- The Washington Times - Sunday, December 26, 1999

Accountability is supposed to be a hallmark of school reform. If students and teachers fail to reach certain academic thresholds, parents are not especially pleased. When a school's leadership and other critical factors, such as substandard facilities and poor attendance, fall below expectations, the principal's job should be on the line. Several D.C. principals lost their jobs in recent years because of mediocrity or worse, no reform at all. Now it seems others should face similar consequences because local schools are facing a raft of problems ranging from poor performance to truancy.

Four D.C. public schools have unconscionable absentee rates, and some students are habitually skipping school, according to an audit. In about two dozen instances, the names of habitual truants were forwarded to D.C. Superior Court's social service officials, hoping to engage the students and their parents in returning the children back to school. And that is as things should be.

The D.C. Council amended the truancy and compulsory school laws a few years back. The compulsory school-age law says all children between five and 18 years old must attend school. The truancy law allows police officers to detain any school-age youth during school hours. In worst-case scenarios that land in court, parents of truant students can be fined $100 or spend up to five days in jail for failing to ensure their children attend school, or face mandatory community service. Given the high truancy rates, forcing such parents to attend classes with their children, as is permitted in Baltimore, wouldn't be an altogether bad idea either.

According to the attendance audit, which was conducted in October, 30 percent of students at Moten Elementary School were absent, and 43 percent of youngsters who attend Shaed Elementary in Northeast were absent. Two high schools fared worse. Spingarn High, near RFK Stadium, had 47 percent absenteeism, while 46 percent of the students at Ballou High were not in school. Whether one views the attendance problem as a half-empty school house, or one that is half-full, the problem is nonetheless disturbing.

There is no plausible argument for schools to allow this level of truancy, which is bound to aggravate already poor academic performance. Test scores at Moten, for example, show that children who do attend class are struggling with reading and math. So says a comprehensive school profile released in February that shows 66 percent of fifth-graders and 61 percent of fourth graders scored below basic levels in math. And, although reading skills were a smidgen better, there were still too many failures. Some 58 percent of fourth graders and 44 percent of fifth graders scored below basic in reading.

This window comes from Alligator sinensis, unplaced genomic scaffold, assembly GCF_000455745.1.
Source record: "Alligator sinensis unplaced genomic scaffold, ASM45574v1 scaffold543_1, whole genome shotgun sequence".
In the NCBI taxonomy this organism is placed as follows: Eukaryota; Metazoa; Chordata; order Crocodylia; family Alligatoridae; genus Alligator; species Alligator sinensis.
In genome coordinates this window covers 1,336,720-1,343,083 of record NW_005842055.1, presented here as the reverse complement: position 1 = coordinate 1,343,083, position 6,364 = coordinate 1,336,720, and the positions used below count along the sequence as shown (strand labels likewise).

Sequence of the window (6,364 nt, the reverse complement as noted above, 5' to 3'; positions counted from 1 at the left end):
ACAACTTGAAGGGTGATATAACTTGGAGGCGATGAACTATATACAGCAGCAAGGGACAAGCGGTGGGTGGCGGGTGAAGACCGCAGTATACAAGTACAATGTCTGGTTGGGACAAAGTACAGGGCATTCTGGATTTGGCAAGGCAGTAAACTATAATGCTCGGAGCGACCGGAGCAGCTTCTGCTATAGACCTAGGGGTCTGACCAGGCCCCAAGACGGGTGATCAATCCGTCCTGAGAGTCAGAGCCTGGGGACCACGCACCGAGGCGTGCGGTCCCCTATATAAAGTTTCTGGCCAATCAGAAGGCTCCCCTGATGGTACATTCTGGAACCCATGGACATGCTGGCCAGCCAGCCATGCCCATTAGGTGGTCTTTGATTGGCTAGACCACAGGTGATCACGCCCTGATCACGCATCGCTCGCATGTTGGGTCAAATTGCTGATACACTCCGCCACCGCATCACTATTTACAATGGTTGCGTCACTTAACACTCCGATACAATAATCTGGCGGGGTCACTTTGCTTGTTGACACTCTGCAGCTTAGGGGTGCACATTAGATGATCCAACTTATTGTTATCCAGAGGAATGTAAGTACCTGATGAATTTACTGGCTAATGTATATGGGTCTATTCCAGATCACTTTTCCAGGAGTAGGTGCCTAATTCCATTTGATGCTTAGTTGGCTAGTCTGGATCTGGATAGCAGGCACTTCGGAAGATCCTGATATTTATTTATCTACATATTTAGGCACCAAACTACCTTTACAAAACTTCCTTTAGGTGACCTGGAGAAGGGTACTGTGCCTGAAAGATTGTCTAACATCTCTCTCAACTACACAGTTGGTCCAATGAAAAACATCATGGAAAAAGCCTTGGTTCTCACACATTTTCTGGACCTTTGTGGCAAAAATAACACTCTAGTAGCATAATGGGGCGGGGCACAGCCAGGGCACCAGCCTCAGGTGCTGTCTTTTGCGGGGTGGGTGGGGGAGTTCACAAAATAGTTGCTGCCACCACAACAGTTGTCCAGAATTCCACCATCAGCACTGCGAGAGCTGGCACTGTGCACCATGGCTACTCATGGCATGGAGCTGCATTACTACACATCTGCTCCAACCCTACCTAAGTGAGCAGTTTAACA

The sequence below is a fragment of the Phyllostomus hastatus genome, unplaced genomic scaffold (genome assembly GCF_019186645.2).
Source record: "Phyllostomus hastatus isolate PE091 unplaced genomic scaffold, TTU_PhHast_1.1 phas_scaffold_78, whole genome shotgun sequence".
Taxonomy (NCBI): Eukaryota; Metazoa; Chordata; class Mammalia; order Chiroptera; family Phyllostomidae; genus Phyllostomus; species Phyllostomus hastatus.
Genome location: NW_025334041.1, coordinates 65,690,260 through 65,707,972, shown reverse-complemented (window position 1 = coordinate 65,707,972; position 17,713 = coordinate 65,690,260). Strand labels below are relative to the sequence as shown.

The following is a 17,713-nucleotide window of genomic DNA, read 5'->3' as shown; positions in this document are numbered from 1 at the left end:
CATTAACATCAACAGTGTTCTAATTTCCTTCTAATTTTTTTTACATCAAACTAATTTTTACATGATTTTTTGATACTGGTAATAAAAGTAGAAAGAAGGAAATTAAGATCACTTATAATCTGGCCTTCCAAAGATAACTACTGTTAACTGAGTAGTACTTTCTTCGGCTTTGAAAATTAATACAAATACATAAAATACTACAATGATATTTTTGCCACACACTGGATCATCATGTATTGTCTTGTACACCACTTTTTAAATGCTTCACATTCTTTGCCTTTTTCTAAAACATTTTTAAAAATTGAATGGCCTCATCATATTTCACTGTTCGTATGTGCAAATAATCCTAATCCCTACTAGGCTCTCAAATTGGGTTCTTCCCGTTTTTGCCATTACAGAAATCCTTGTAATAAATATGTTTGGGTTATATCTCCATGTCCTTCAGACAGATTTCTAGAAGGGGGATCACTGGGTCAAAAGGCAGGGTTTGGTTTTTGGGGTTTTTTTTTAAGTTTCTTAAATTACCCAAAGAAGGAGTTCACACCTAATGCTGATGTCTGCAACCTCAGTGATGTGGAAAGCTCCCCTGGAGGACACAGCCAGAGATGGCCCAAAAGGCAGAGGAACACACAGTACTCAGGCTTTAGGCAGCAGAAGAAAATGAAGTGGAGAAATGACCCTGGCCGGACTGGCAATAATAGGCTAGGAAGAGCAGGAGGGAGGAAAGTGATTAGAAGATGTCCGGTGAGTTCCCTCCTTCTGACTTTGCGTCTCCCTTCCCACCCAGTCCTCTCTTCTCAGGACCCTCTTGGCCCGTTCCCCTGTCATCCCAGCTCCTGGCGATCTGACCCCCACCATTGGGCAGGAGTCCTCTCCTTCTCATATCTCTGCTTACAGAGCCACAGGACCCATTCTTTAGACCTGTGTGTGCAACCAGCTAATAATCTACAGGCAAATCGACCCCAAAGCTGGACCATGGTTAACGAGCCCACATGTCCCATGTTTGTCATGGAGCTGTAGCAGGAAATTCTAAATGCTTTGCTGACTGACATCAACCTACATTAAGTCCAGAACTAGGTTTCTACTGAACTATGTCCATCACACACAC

What must be weighed as well are these statistics: Moten's school profile says only 57 percent of parents believe their the school keeps them informed about their children's progress, and only 68 percent believe teachers work together to do what "is best for kids." The parental outlook at Ballou is even more pathetic. A mere 13 percent of Ballou parents said their child's school "is a safe place," and only 38 percent of parents said the school keeps them informed about their children's progress. This at a school whose students last year told this page that students, not the teachers and principals, rule at Ballou.

So there you have it. Youngsters who skip school with little or no consequences, school officials who discourage parental involvement in education and test scores that prove teaching even basic skills is elusive. Where is the reform? Where is the accountability? Where are the principals and other school officials?

At this juncture high-ranking school officials must draw the line. Principals must come down harder by routinely contacting parents and informing the courts of habitual truants, and the courts and police must crack down hard, too. After all, if neither parents nor students are engaged in any school, then principals and teachers are not doing their jobs. And, essentially, if they are not doing their jobs, then they do not earn their paychecks.

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